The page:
We have a guilty secret: As much as we love poring over the high-end builds, with their exquisite fabrication and styling, we also love checking out ‘regular’ bikes that have been discreetly fettled with smart upgrades.
There’s something to be said for having a modern bike in the garage that will start on the button every day, and get you to work through torrential rain. And then you can save the beautifully restored vintage cafe racer for sunny weekend rides.
So when Tony Prust of Analog Motorcycles sent us the story of this modified BMW R nineT, our interest was piqued. As a finished bike ‘Rewind’ looks superb, but it’s still a practical daily rider.
For many customizers, this is the bread-and-butter work, and Analog’s BMW is a great example of what happens every day in workshops around the world.
“This was probably the simplest customer-to-builder relationship to date for us,” says Tony. “Joel Saban requested a build on his newly-acquired R nineT. He’d be ready when we were, and put down a deposit.”
A few months later, Joel rode his R nineT to Analog’s Illinois shop. “He basically said ‘I would like better hand controls and a better-sounding exhaust, and other than that, do what you want,” Tony recalls. The perfect customer.
When Joel bought the bike, it was fitted with what seemed like every R nineT part in the Rizoma catalog. “It was a bolt on custom when it arrived at the shop!”
So Tony took off most of the Rizoma stuff, leaving just the intake scoop, the blinkers mounted on the oil cooler, and the valve covers. A pair of radial Beringer master cylinders went on, to improve lever feel.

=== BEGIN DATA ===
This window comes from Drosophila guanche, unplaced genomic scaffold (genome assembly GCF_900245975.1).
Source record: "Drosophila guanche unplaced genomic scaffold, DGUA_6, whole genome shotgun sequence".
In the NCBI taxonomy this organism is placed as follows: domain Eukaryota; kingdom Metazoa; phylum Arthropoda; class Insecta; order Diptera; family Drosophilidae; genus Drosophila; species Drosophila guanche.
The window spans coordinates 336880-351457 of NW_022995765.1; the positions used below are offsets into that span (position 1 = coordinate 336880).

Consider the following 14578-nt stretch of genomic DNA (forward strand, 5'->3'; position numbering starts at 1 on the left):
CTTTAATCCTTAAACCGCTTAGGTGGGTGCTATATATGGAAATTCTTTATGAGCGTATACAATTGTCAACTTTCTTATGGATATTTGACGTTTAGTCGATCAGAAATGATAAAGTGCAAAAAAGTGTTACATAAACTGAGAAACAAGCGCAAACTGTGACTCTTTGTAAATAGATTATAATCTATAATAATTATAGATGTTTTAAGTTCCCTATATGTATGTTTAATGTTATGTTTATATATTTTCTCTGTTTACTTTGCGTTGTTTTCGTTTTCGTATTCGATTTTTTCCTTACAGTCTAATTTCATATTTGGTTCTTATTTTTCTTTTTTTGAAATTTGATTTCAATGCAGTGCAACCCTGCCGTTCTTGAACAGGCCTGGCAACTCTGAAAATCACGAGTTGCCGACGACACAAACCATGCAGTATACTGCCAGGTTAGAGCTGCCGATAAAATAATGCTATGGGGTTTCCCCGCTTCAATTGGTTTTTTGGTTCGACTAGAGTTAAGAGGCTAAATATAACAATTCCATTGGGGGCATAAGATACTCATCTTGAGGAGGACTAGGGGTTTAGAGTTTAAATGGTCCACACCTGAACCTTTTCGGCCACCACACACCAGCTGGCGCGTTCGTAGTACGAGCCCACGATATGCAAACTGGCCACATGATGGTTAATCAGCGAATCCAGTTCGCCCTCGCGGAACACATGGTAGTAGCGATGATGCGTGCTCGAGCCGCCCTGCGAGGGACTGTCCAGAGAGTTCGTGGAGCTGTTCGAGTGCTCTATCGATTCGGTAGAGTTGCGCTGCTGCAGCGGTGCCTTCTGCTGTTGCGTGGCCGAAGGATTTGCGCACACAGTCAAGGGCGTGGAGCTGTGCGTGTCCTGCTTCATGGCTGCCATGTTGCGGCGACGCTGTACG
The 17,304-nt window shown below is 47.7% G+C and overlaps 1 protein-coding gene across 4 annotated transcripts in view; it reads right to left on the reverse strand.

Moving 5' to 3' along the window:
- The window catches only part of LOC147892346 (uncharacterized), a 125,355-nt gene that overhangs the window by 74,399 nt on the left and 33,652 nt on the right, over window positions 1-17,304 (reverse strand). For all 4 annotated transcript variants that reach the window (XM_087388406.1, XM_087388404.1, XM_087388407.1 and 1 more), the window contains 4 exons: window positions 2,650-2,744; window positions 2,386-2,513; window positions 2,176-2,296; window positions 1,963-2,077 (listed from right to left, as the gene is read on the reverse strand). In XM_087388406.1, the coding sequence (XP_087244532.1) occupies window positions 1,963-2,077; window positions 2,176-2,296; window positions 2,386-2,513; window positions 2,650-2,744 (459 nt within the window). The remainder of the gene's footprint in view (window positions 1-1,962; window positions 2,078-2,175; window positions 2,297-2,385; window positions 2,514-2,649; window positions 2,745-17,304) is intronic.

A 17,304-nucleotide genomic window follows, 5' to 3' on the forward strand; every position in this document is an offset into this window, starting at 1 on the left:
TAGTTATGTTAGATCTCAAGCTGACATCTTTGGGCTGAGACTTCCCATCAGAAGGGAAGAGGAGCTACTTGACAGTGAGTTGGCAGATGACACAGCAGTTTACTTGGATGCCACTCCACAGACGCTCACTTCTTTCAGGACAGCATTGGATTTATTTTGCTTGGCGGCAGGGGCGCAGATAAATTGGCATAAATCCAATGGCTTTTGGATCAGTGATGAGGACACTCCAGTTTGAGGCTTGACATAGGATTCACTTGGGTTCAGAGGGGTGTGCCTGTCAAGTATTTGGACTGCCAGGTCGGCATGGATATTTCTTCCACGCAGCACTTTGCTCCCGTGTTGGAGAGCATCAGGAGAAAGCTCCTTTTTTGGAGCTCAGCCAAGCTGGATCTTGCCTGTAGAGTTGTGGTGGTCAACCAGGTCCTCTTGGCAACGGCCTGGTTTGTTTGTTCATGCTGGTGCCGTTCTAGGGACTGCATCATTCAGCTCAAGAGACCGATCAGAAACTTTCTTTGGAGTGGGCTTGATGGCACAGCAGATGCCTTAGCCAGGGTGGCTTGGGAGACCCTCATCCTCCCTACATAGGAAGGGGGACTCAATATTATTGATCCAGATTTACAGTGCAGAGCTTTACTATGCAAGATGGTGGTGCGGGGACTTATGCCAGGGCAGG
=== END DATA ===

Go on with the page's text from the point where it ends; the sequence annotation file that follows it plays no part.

The next step was to upgrade the pipework with Akrapovič 2-into-1 exhaust headers to improve power and sound. Tony fabricated the back half of the system and terminated it with a Cone Engineering muffler.
Those were Joel’s requirements sorted—so the rest was up to Tony.
On went a pair of ABM clip-ons with Lowbrow Customs knurled grips, to button up the control area and front end.
After detabbing and powdercoating the rear subframe, a new tail cover was installed with built-in lighting: Analog’s own ‘Cone’ taillight and Watsen Designs turn signals. There’s new seat upholstery too, with a more contoured design than the BMW original.
The rest is a clean-up job: a tidy license plate mount, a spot of black powder coating, and a Motogadget Motoscope dash on a custom-made mounting plate. Just ahead is a tiny aluminum fly screen attached to the headlight bucket.
The new paint is stealthy: gray and black, with a subtle gold pinstripe. If you’re not sold on the high-contrast black-and-raw-metal look of the stock R nineT, this is a good solution.
“I’m really pleased with how this one turned out,” says Tony. “It sounds like a race machine now, and it’s heading into the dealer for a proper tune.”
We’re sold too. If you want a ‘real world’ bike to park alongside the leaky old veteran in your garage or lock-up, we reckon this is the way to go.